"You Make Time Stand Still": 80 Milliseconds of Hotness

We attempt to estimate “time” on a routine basis. How long will it take to get to work in today’s traffic? How long will I need to complete this project? How much time should I give to reading this article? But just because we regularly estimate time doesn’t mean we are very accurate at our predictions. Certainly there are factors like stress and fatigue that make us better or worse at making predictions about time, but it is also possible that our relationships with others influence us as well. For example, you may have heard the expression “getting lost in someone’s eyes,” but can that mean losing track of time too?

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Friday
Mar152013

"Wanna Go to Bed With Me?" (a.k.a. "Get Away from Me, Creep" vs. "Where Do I Sign Up?")

What if you were sitting at a café, the park, or a beer garden (the latter being where you’re most likely to find me) and someone you’ve never met before approached you. Doesn’t seem too bad at this point, right? Now, what if this stranger then attempted to solicit casual sex from you? What would you say?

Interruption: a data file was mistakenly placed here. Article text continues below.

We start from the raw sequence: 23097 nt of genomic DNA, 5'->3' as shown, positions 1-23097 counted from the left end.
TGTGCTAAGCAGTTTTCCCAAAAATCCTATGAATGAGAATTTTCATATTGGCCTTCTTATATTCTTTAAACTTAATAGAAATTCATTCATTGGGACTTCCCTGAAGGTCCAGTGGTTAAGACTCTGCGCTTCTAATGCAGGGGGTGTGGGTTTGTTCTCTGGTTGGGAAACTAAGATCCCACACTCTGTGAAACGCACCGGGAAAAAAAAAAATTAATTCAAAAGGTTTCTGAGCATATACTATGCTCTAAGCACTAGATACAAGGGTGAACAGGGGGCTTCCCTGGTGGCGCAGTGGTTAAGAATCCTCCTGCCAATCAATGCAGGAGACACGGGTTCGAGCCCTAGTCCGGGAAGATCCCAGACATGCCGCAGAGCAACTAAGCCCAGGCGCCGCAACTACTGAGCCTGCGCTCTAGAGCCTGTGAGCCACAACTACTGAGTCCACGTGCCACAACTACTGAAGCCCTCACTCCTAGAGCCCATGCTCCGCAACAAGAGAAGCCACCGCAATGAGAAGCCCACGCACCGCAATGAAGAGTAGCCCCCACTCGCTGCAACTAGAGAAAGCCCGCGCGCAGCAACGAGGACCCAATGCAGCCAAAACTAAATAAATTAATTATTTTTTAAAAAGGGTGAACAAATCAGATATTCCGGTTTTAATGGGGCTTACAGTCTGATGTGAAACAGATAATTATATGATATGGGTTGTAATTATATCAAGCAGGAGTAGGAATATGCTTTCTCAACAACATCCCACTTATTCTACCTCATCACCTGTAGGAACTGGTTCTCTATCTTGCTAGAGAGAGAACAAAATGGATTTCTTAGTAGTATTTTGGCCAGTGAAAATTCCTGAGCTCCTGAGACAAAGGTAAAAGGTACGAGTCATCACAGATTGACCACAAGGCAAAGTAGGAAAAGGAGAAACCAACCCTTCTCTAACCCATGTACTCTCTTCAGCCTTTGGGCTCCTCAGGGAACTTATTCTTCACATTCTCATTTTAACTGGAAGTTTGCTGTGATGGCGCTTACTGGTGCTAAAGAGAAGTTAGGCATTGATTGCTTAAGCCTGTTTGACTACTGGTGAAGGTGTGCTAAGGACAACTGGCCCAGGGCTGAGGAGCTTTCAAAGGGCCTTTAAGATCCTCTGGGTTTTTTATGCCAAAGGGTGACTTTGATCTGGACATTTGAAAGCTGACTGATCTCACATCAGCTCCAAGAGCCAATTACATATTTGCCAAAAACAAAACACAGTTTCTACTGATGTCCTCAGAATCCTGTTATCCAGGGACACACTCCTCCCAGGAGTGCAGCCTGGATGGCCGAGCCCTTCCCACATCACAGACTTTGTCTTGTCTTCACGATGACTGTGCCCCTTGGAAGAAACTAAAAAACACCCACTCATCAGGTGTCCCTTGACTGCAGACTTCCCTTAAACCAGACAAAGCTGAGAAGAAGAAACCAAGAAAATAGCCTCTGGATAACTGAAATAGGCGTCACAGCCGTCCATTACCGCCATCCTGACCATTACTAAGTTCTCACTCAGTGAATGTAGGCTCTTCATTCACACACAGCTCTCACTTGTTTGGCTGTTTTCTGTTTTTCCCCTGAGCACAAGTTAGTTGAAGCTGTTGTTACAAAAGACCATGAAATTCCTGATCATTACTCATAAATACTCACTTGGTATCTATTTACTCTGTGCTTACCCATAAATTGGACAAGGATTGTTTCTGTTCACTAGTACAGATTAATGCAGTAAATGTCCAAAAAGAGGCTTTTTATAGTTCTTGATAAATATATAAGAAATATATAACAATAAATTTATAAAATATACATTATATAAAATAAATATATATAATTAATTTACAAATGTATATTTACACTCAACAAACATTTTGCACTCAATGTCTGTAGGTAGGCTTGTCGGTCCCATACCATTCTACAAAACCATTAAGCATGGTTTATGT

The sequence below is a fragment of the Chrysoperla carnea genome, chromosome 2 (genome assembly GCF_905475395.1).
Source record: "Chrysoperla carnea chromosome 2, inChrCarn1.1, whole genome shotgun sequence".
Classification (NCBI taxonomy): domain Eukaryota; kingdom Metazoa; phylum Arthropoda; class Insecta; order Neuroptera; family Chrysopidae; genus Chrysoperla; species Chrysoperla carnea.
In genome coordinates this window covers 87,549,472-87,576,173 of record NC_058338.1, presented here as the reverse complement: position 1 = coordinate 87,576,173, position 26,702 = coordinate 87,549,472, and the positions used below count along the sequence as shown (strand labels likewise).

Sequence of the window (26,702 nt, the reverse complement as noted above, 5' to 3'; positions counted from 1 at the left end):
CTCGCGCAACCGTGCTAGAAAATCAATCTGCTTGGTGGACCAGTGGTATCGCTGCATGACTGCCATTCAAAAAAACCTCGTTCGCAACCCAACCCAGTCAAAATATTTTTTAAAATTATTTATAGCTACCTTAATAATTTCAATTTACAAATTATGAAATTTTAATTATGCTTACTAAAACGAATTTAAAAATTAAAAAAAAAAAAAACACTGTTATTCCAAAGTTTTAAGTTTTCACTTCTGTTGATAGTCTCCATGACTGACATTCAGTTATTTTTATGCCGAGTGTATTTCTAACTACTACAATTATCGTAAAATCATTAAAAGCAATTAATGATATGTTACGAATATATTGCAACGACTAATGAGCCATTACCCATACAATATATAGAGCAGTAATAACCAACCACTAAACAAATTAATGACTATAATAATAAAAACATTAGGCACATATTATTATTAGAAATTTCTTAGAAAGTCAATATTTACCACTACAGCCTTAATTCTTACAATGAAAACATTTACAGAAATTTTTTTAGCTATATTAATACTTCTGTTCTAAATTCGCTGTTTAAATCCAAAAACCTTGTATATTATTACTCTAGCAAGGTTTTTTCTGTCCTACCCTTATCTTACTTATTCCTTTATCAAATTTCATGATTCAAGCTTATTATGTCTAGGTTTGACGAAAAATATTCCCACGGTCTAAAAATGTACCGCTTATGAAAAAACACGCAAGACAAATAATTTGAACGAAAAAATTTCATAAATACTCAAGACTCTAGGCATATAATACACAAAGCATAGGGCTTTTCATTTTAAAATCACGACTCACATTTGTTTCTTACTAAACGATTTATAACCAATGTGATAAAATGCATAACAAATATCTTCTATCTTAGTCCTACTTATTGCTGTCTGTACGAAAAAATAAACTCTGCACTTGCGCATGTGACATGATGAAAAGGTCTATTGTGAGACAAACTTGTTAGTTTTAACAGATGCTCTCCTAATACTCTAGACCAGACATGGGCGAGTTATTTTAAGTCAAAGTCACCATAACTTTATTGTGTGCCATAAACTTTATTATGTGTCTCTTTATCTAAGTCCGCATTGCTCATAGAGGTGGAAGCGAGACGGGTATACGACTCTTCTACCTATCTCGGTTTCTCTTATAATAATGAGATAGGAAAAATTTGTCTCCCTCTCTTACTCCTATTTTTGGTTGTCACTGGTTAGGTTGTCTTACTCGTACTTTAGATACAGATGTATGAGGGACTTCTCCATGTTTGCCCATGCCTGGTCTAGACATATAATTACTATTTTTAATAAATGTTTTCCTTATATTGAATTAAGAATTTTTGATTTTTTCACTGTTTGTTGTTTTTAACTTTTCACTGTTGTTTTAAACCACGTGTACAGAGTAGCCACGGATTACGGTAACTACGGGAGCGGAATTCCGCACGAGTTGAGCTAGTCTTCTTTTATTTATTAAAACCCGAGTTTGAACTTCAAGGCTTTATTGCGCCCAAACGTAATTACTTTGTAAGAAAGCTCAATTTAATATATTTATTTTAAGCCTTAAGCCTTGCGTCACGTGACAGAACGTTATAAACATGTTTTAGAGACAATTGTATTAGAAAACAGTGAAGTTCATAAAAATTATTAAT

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Friday
Mar012013

When a Flash of Skin Makes a Man Flash His Cash

I’m probably not the only person who’s wondered why muscle-car expos and auto-enthusiast magazines often feature attractive female models, or “car babes,” posing suggestively alongside (or on top of!) luxurious vehicles. Doesn’t the eye candy distract prospective buyers from the cars?

Maybe not. Turns out feminine curves and cold chrome aren’t such an unlikely combination after all. It all boils down to the need to impress a potential mate.

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Friday
Dec142012

All I Want for Christmas is You: The Science of Gift Giving

Each year around mid-November, business owners begin to lick their chops: the next month will arguably be their busiest and most profitable. Last year, for example, Americans spent over $52 billion during the Thanksgiving weekend alone.1 Although large portions of these purchases are surely self-indulging, people also make a lot of purchases to take care of gift shopping for the upcoming holiday season.

Gift giving seems to be a biologically natural phenomenon across a range of species and targets – even organisms as simple as insects feel the need to get in on the giving.

Click to read more ...